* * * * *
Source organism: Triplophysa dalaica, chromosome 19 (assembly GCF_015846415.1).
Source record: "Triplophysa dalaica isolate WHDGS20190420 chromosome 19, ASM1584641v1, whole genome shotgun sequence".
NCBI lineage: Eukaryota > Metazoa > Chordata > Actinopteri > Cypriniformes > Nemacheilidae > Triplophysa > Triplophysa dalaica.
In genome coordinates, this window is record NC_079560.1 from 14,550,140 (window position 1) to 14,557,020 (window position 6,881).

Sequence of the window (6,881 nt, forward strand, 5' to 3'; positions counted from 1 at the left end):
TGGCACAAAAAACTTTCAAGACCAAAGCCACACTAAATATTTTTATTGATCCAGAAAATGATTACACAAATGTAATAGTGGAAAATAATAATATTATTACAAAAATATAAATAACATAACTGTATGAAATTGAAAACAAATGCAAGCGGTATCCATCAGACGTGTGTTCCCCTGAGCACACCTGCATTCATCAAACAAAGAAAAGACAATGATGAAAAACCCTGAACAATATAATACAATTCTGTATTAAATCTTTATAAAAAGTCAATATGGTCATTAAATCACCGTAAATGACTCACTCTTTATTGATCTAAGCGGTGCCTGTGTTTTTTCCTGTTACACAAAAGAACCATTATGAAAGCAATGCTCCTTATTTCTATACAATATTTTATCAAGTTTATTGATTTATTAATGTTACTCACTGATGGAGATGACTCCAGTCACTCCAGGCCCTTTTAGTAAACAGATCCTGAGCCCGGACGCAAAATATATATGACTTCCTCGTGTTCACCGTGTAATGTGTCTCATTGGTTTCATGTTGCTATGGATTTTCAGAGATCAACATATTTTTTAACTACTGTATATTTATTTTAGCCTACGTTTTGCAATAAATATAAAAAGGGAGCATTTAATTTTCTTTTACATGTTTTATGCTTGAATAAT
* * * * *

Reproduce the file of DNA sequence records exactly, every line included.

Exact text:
Source organism: Triplophysa dalaica, chromosome 19 (assembly GCF_015846415.1).
Source record: "Triplophysa dalaica isolate WHDGS20190420 chromosome 19, ASM1584641v1, whole genome shotgun sequence".
NCBI lineage: Eukaryota > Metazoa > Chordata > Actinopteri > Cypriniformes > Nemacheilidae > Triplophysa > Triplophysa dalaica.
In genome coordinates, this window is record NC_079560.1 from 14,550,140 (window position 1) to 14,557,020 (window position 6,881).

Sequence of the window (6,881 nt, forward strand, 5' to 3'; positions counted from 1 at the left end):
TGGCACAAAAAACTTTCAAGACCAAAGCCACACTAAATATTTTTATTGATCCAGAAAATGATTACACAAATGTAATAGTGGAAAATAATAATATTATTACAAAAATATAAATAACATAACTGTATGAAATTGAAAACAAATGCAAGCGGTATCCATCAGACGTGTGTTCCCCTGAGCACACCTGCATTCATCAAACAAAGAAAAGACAATGATGAAAAACCCTGAACAATATAATACAATTCTGTATTAAATCTTTATAAAAAGTCAATATGGTCATTAAATCACCGTAAATGACTCACTCTTTATTGATCTAAGCGGTGCCTGTGTTTTTTCCTGTTACACAAAAGAACCATTATGAAAGCAATGCTCCTTATTTCTATACAATATTTTATCAAGTTTATTGATTTATTAATGTTACTCACTGATGGAGATGACTCCAGTCACTCCAGGCCCTTTTAGTAAACAGATCCTGAGCCCGGACGCAAAATATATATGACTTCCTCGTGTTCACCGTGTAATGTGTCTCATTGGTTTCATGTTGCTATGGATTTTCAGAGATCAACATATTTTTTAACTACTGTATATTTATTTTAGCCTACGTTTTGCAATAAATATAAAAAGGGAGCATTTAATTTTCTTTTACATGTTTTATGCTTGAATAAT